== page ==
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Builder charged with grand theft

Once-prominent builder Gerhard Boerner, who built Spring Hill's first bowling alley and its only movie theater, was arrested Friday on charges of grand theft and misappropriation of funds. Boerner's various construction-related businesses, at least 17 of them in all, were some of the most successful in Hernando County during the 1980s. During the companies heydays they did about $10-million in commercial projects annually and built more than 2,000 single-family homes.

Despite the immensity of the builder's enterprises, he was charged with the theft of a relatively small $9,172 involving one single-family house he built in 1989.

"I was shocked. . .I was just really surprised," said Hal Robinson, executive director of the Greater West Hernando Chamber of Commerce, of Boerner's arrest.

"The Gerhard Boerner I knew and remembered was a very quiet, conservative businessman during the 1980s who was the catalyst for a lot of good projects we have now in Spring Hill," Robinson said.

While news of Boerner's arrest Friday morning was shocking to much of the business community, it was welcome news to Robert and Robin Tvrdik, the Spring Hill couple who Boerner allegedly bilked.

"I thank God he was finally arrested," said Robert Tvrdik, 36, who declined to say anything else. He referred questions to his wife.

According to Mrs. Tvrdik, the couple contracted with Boerner's Quality Construction Group in October 1987 to build a $107,000 home on Radcliff Street in Spring Hill.

Under the terms of the contract, the Tvrdiks were to make monthly mortgage payments to Boerner, who in turn was supposed to pay them to the now-defunct Gibraltar Savings Bank.

But Boerner, according to the Tvrdiks and the Hernando County Sheriff's Office, did not make at least three mortgage payments and instead channeled the money elsewhere.

"Basically, he held the mortgage for them and was supposed to make the payments for them, but on these three incidents diverted the funds for his own use," said sheriff's Detective Mike Owens.

Owens said that there were several other complaints against Boerner from other customers, but he said there were no other charges pending.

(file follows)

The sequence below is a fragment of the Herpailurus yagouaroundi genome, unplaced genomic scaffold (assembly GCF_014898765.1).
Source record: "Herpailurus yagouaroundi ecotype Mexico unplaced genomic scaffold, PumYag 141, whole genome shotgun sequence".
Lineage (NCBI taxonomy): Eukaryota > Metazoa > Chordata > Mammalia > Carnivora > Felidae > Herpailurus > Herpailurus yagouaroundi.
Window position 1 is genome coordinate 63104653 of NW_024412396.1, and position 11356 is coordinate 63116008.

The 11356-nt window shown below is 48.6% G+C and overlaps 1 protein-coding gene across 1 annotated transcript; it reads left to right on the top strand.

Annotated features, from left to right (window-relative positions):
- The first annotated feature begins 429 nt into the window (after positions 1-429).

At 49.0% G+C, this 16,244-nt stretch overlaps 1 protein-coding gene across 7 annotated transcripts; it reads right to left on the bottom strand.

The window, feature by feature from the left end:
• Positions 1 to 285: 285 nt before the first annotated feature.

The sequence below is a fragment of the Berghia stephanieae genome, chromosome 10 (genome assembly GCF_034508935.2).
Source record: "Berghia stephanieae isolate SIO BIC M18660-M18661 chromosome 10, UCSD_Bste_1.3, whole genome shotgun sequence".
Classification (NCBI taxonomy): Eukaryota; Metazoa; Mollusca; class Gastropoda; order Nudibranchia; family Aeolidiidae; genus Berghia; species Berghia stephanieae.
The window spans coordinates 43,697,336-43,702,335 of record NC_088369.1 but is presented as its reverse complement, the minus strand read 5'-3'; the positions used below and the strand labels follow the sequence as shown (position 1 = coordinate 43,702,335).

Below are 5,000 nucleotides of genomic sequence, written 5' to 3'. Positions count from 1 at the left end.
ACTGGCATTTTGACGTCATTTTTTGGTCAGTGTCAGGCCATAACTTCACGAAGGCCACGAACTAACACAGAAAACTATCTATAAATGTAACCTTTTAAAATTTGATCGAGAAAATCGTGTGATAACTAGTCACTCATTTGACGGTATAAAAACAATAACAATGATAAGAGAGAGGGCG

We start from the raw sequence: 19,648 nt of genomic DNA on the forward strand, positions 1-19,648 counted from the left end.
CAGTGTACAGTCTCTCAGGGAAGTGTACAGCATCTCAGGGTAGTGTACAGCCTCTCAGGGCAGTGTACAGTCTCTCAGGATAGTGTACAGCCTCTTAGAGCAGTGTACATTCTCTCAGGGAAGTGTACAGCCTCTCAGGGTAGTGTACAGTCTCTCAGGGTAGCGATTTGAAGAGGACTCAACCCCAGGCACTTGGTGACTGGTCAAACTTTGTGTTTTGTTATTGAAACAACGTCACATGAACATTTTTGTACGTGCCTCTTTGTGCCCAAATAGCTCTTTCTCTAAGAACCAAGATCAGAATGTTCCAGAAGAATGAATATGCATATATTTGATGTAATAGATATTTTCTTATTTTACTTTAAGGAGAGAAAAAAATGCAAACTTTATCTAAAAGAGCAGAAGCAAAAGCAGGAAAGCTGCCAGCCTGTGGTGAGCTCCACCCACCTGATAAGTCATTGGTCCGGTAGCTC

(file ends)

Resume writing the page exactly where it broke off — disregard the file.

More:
Boerner, who was released on his own recognizance Friday, did not return a reporter's phone calls.

His attorney, Emmett Donnelly of Gainesville, denied any wrongdoing by his client.

"Mr. Boerner never misappropriated or mishandled any funds," Donnelly said.

Boerner, 49, emigrated to the United States from Hamburg, Germany, where he worked for Ford Motor Co. He lived in Pennsylvania for a short time, and moved to Spring Hill in the early 1980s.

In Spring Hill, he got into the construction business and built his companies into some of the most successful in the area.

He constructed more than 2,000 single-family homes in Spring Hill during the early 1980s, and also built commercial projects such as the Cinema Square theater and neighboring Wal-Mart Plaza shopping center and the Spring Hill Lanes bowling alley.

His business started to sour in the late 1980s, however, in part because of the beginning of a commercial construction slump.

In January 1989, Boerner's Quality Construction Group filed for Chapter 11 bankruptcy protection, listing debts of nearly $2.9-million and assets of $1.7-million.

Boerner was unable to reorganize the company's debt, however, and in April of this year converted the Chapter 11 filing into a Chapter 7 filing.

Under Chapter 7 of the U.S. Bankruptcy Code, a business' assets are liquidated to pay debts.